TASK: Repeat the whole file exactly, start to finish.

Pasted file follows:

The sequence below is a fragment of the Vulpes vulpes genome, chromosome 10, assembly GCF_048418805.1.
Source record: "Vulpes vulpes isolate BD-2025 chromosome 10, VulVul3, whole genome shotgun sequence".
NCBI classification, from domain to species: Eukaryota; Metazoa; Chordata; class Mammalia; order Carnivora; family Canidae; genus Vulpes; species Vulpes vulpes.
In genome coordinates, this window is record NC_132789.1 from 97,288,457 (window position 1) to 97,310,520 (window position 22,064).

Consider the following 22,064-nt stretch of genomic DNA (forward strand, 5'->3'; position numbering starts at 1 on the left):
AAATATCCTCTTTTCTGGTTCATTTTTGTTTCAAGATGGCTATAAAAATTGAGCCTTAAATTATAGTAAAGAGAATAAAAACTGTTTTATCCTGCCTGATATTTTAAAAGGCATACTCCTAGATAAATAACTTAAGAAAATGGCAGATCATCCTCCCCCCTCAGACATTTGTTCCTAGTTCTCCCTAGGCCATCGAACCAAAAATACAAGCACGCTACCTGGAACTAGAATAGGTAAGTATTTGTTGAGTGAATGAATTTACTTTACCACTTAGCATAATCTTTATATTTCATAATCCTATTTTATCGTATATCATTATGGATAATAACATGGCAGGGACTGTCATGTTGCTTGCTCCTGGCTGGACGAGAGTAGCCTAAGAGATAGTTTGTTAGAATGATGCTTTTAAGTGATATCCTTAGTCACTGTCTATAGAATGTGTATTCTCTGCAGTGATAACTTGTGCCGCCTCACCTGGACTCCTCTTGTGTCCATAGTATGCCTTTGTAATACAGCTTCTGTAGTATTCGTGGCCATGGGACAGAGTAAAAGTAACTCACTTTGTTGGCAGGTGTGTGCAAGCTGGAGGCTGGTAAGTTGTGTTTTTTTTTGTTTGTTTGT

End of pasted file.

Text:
The sequence below is a fragment of the Vulpes vulpes genome, chromosome 10, assembly GCF_048418805.1.
Source record: "Vulpes vulpes isolate BD-2025 chromosome 10, VulVul3, whole genome shotgun sequence".
NCBI classification, from domain to species: Eukaryota; Metazoa; Chordata; class Mammalia; order Carnivora; family Canidae; genus Vulpes; species Vulpes vulpes.
In genome coordinates, this window is record NC_132789.1 from 97,288,457 (window position 1) to 97,310,520 (window position 22,064).

Consider the following 22,064-nt stretch of genomic DNA (forward strand, 5'->3'; position numbering starts at 1 on the left):
AAATATCCTCTTTTCTGGTTCATTTTTGTTTCAAGATGGCTATAAAAATTGAGCCTTAAATTATAGTAAAGAGAATAAAAACTGTTTTATCCTGCCTGATATTTTAAAAGGCATACTCCTAGATAAATAACTTAAGAAAATGGCAGATCATCCTCCCCCCTCAGACATTTGTTCCTAGTTCTCCCTAGGCCATCGAACCAAAAATACAAGCACGCTACCTGGAACTAGAATAGGTAAGTATTTGTTGAGTGAATGAATTTACTTTACCACTTAGCATAATCTTTATATTTCATAATCCTATTTTATCGTATATCATTATGGATAATAACATGGCAGGGACTGTCATGTTGCTTGCTCCTGGCTGGACGAGAGTAGCCTAAGAGATAGTTTGTTAGAATGATGCTTTTAAGTGATATCCTTAGTCACTGTCTATAGAATGTGTATTCTCTGCAGTGATAACTTGTGCCGCCTCACCTGGACTCCTCTTGTGTCCATAGTATGCCTTTGTAATACAGCTTCTGTAGTATTCGTGGCCATGGGACAGAGTAAAAGTAACTCACTTTGTTGGCAGGTGTGTGCAAGCTGGAGGCTGGTAAGTTGTGTTTTTTTTTGTTTGTTTGT